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Kalam, Stallman discuss open source software

By Sandeep Dikshit

NEW DELHI, JAN. 31. The President, A.P.J. Abdul Kalam, last Thursday played host to two radically divergent poles of the global software industry.

The first to meet the President was Richard Stallman, the leading light of the free and open source software (FOSS) movement.

Ironically, the people waiting in the Presidential anteroom for the interaction to end were people from Microsoft.

Dr. Stallman has devoted his life to countering Microsoft's policy of selling software that cannot be changed because its code is kept a secret. It also cannot be shared because of licensing restrictions.

Talking to The Hindu, Dr. Stallman said the President was "receptive'' to his views that development of software should be seen as a political and social issue and not just from the technological point of view.

At a meeting that lasted 40 minutes, they discussed the need to give people an alternative way to use computers by popularising open source software (OSS).

"The President said this was a beautiful concept,'' said Dr. Stallman. Mr. Kalam had prepared for the meeting by downloading Dr. Stallman's biography from the Internet which in keeping with the FOSS movement guru's philosophy is available free of cost.

The two also went over several common interests, including the use of software in space programming. For the first time, the Mars Rovers vehicle is using OSS and it is reported to be functioning well.

They also reminisced on the development work on several software programmes in which both had taken interest.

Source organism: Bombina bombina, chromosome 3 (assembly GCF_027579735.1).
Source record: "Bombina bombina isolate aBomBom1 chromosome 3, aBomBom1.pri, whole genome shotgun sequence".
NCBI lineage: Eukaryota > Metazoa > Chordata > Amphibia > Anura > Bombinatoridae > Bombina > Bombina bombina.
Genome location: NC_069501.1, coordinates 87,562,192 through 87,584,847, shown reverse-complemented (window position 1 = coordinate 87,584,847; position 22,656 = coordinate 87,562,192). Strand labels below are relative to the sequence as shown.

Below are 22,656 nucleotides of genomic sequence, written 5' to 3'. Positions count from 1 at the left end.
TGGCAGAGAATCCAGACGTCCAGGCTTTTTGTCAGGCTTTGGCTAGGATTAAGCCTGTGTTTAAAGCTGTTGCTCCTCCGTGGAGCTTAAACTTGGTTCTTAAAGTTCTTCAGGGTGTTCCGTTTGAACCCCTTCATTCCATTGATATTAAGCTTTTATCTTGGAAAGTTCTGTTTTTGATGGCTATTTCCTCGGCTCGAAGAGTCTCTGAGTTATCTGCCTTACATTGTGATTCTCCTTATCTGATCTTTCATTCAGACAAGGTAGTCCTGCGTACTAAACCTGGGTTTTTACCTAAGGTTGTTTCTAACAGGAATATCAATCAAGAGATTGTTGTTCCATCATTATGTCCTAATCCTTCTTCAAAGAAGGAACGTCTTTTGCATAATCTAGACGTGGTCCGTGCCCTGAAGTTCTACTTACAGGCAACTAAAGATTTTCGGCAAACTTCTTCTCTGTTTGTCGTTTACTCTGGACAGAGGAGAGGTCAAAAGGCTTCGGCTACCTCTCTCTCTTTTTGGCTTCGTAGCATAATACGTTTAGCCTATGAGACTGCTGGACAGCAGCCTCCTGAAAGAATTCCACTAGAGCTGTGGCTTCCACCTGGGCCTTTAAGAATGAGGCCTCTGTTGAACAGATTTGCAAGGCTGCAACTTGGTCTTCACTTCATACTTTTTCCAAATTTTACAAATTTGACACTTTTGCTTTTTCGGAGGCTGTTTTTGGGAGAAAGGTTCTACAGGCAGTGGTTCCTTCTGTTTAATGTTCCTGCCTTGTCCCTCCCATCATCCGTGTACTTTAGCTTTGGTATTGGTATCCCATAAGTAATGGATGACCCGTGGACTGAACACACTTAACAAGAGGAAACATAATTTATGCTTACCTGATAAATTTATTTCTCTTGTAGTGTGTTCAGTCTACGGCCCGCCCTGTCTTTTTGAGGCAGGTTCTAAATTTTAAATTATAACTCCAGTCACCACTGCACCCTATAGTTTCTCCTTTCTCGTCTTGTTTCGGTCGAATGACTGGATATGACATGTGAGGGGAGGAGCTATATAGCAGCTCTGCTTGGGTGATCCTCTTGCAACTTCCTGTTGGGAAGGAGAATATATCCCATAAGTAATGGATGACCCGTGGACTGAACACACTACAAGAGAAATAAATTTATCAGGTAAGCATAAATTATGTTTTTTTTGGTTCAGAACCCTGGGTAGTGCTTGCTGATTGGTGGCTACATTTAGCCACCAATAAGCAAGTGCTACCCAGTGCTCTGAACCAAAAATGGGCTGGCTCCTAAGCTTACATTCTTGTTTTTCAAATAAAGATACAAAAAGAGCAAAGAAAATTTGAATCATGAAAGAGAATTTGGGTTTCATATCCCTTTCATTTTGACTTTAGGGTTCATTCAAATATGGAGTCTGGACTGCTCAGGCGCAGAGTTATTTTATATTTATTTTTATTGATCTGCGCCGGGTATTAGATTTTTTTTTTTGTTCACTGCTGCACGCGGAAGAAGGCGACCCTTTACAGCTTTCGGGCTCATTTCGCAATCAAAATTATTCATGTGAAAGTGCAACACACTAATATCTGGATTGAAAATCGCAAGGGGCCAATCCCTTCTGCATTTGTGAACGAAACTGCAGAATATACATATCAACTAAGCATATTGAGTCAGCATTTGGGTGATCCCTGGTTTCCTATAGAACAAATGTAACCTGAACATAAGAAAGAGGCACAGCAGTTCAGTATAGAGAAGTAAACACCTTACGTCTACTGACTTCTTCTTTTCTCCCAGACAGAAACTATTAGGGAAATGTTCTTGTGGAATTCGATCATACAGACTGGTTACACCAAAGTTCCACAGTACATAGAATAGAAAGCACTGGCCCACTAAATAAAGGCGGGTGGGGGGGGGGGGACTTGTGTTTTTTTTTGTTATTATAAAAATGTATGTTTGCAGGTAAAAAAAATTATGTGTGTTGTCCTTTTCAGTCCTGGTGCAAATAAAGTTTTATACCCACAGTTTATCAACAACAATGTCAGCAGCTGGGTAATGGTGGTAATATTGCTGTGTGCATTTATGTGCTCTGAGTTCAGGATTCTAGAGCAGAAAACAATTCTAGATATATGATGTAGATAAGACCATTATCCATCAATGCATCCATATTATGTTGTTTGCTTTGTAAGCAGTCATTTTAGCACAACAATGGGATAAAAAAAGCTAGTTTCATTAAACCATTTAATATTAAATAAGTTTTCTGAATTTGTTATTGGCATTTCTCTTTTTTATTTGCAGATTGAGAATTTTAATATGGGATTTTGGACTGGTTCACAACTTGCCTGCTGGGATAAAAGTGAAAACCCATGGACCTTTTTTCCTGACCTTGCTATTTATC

Besides explaining the political philosophy of FOSS movement, Dr. Stallman said he also spoke to the President about the real intention behind Microsoft's plan to spread the use of computers in schools which was "akin to the colonial system of recruiting the local elite to help keep others in line.''

"I hope my discussion had some influence on the President and he will be able to resist being used that way.''

Dr. Stallman gave up a cushy teaching job in a prestigious American university after he perceived that "computer colonisation'' was spreading rapidly.

"There were only two options. Either I stopped using computers or I help everybody to escape. I chose the latter,'' he said.

He explained the concept behind FOSS. The word "free'' did not mean giving the software gratis.

Rather, it denoted the freedom to control the computer because the seller of FOSS also provided the source code or the manner in which a particular software was constructed.

"This way you can see how it works, you can change it and also share the software.''

By taking to FOSS, India would be able to cut down on the outflow of foreign exchange which was going to become very large in the near future.

So far, Microsoft licences were not being forced on individuals, but in the coming days, proprietary software companies would make it impossible for individuals to make copies clandestinely.

"The flood (outflow of foreign exchange) will then become a torrent,'' he said. Free software, in contrast, would encourage local information technology developers to innovate and adapt the software constantly. The result will be that money will circulate in the local economy, he said.

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